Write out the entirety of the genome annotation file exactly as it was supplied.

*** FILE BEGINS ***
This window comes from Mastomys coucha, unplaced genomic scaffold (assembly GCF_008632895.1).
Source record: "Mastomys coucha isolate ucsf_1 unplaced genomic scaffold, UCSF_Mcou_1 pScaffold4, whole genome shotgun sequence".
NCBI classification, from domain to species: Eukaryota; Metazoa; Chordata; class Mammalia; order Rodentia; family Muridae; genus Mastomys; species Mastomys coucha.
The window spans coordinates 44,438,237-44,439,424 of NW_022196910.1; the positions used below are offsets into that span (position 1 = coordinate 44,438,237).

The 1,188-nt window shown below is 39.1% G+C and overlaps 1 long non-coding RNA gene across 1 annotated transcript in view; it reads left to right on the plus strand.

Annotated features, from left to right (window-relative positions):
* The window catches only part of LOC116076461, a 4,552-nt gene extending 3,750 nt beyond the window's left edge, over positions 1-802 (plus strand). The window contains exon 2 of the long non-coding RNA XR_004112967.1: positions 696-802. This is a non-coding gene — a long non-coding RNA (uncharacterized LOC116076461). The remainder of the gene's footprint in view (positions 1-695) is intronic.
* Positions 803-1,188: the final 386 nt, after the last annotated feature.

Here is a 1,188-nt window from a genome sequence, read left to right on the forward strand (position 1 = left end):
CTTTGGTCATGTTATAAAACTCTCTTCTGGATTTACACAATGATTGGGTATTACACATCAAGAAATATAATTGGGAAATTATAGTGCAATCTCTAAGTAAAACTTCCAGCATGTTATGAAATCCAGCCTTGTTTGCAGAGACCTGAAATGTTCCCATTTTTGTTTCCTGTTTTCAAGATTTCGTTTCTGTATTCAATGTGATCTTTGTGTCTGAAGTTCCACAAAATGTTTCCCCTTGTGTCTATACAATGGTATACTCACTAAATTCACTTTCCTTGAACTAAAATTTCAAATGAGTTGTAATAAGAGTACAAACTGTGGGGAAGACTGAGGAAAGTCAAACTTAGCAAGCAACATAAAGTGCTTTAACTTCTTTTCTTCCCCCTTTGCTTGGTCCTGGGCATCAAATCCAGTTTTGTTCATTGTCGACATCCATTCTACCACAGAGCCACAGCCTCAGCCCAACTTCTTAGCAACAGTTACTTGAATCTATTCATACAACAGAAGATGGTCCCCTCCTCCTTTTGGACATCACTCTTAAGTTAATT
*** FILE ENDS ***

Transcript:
This window comes from Mastomys coucha, unplaced genomic scaffold (assembly GCF_008632895.1).
Source record: "Mastomys coucha isolate ucsf_1 unplaced genomic scaffold, UCSF_Mcou_1 pScaffold4, whole genome shotgun sequence".
NCBI classification, from domain to species: Eukaryota; Metazoa; Chordata; class Mammalia; order Rodentia; family Muridae; genus Mastomys; species Mastomys coucha.
The window spans coordinates 44,438,237-44,439,424 of NW_022196910.1; the positions used below are offsets into that span (position 1 = coordinate 44,438,237).

The 1,188-nt window shown below is 39.1% G+C and overlaps 1 long non-coding RNA gene across 1 annotated transcript in view; it reads left to right on the plus strand.

Annotated features, from left to right (window-relative positions):
* The window catches only part of LOC116076461, a 4,552-nt gene extending 3,750 nt beyond the window's left edge, over positions 1-802 (plus strand). The window contains exon 2 of the long non-coding RNA XR_004112967.1: positions 696-802. This is a non-coding gene — a long non-coding RNA (uncharacterized LOC116076461). The remainder of the gene's footprint in view (positions 1-695) is intronic.
* Positions 803-1,188: the final 386 nt, after the last annotated feature.

Here is a 1,188-nt window from a genome sequence, read left to right on the forward strand (position 1 = left end):
CTTTGGTCATGTTATAAAACTCTCTTCTGGATTTACACAATGATTGGGTATTACACATCAAGAAATATAATTGGGAAATTATAGTGCAATCTCTAAGTAAAACTTCCAGCATGTTATGAAATCCAGCCTTGTTTGCAGAGACCTGAAATGTTCCCATTTTTGTTTCCTGTTTTCAAGATTTCGTTTCTGTATTCAATGTGATCTTTGTGTCTGAAGTTCCACAAAATGTTTCCCCTTGTGTCTATACAATGGTATACTCACTAAATTCACTTTCCTTGAACTAAAATTTCAAATGAGTTGTAATAAGAGTACAAACTGTGGGGAAGACTGAGGAAAGTCAAACTTAGCAAGCAACATAAAGTGCTTTAACTTCTTTTCTTCCCCCTTTGCTTGGTCCTGGGCATCAAATCCAGTTTTGTTCATTGTCGACATCCATTCTACCACAGAGCCACAGCCTCAGCCCAACTTCTTAGCAACAGTTACTTGAATCTATTCATACAACAGAAGATGGTCCCCTCCTCCTTTTGGACATCACTCTTAAGTTAATT